"Tell me this. A friend of mine is head of the Los Angeles library system and he's in Who's Who in America. When he first got in, though, he was the librarian of El Paso, Texas. It's hard to think of the librarian of El Paso, Texas, as looming large in the big picture. Are you nice to librarians because librarians buy reference books?"

"That's speculation," says Petchenik. The pipe was going out again. "It may be a reasonable speculation."

The makeup of the Who's Who Board of Advisers reflects an esteem for librarians. Of the 18 members, 14 are affiliated with libraries.

Petchenik suggests that another reason given for cultivating librarians is their accessibility. Some other groups are harder to track.

For the achiever who has been missed by Who's Who in America, Petchenik has good news: "The easiest way to get in Who's Who is to ask. Send us a request for a data form." The applicant is evaluated, and if Who's Who standards are met, the applicant becomes a biographee.

Who's Who standards are spelled out in the front of Who's Who, where the official language speaks of "the extent of an individual's reference interest." Reference value is determined by "position held" or "significant achievement."

The military is easy: "Officers on active duty beginning with the rank of major general in the Army, Air Force, and Marine Corps; and rear admiral in the Navy."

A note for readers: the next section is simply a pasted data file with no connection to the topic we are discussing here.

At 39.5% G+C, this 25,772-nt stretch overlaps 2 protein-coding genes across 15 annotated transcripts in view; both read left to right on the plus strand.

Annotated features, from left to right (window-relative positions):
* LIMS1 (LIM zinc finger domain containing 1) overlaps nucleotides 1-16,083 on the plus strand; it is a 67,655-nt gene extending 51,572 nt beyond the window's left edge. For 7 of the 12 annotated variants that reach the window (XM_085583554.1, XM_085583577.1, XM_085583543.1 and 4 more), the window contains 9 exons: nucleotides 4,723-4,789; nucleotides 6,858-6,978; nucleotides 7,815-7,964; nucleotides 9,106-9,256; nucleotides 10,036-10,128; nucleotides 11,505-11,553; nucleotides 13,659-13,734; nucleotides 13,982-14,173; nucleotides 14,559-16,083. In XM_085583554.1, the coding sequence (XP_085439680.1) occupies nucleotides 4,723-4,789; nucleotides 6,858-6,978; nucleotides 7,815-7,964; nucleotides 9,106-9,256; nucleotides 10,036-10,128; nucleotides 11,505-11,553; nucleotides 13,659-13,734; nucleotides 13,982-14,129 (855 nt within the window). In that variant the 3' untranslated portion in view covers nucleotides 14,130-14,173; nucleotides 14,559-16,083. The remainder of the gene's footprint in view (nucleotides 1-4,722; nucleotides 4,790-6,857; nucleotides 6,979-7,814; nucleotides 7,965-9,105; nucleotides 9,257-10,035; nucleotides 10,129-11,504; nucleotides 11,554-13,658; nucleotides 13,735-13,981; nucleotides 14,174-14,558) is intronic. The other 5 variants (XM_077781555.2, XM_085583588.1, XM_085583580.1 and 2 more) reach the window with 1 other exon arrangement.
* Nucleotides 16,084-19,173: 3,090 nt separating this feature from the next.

After that it gets tricky: "high-ranking members of the U.S. government"; "heads of major universities"; "mayors of the larger U.S. cities"; "presidents of leading foundations." Add "significant what is significant? achievements" and the editors of Who's Who face judgment calls that number in the thousands.

How can a handful of editors cull the biographees from all that chaff? It's hard, concedes Petchenik, and inevitably some people are left out. To improve the process of selection Petchenik has devised a new scouting system. Nominations will be made in cooperation with a network of "subject-matter specialists." Nominations will be made to a new editorial director who has a Ph.D in American History.

The 41st edition of Who's Who (1980-81) included 73,500 biographees and sold for $89.50. Given the historical phenomenon of biographee creep, the 42nd edition (1982-83)--which started going out last week-- will be a little bigger. And more costly: $109.50, plus $5 for shipping. Letters will follow.

"Make no mistake," says Petchenik. "After a person goes in Who's Who, we try very, very hard to sell him a book." Dear Marquis Biographee:

. . . If you reserve a copy, you will also receive upon publication a handsome 8 x 10-inch parchment-like certificate identifying you as a biographee . . . This distinctive certificate is suitable for display and provided at no additional charge.

Petchenik has a thought. "I would like to see a copy of Who's Who in every hotel room in the country."

His pipe billows smoke like a house afire.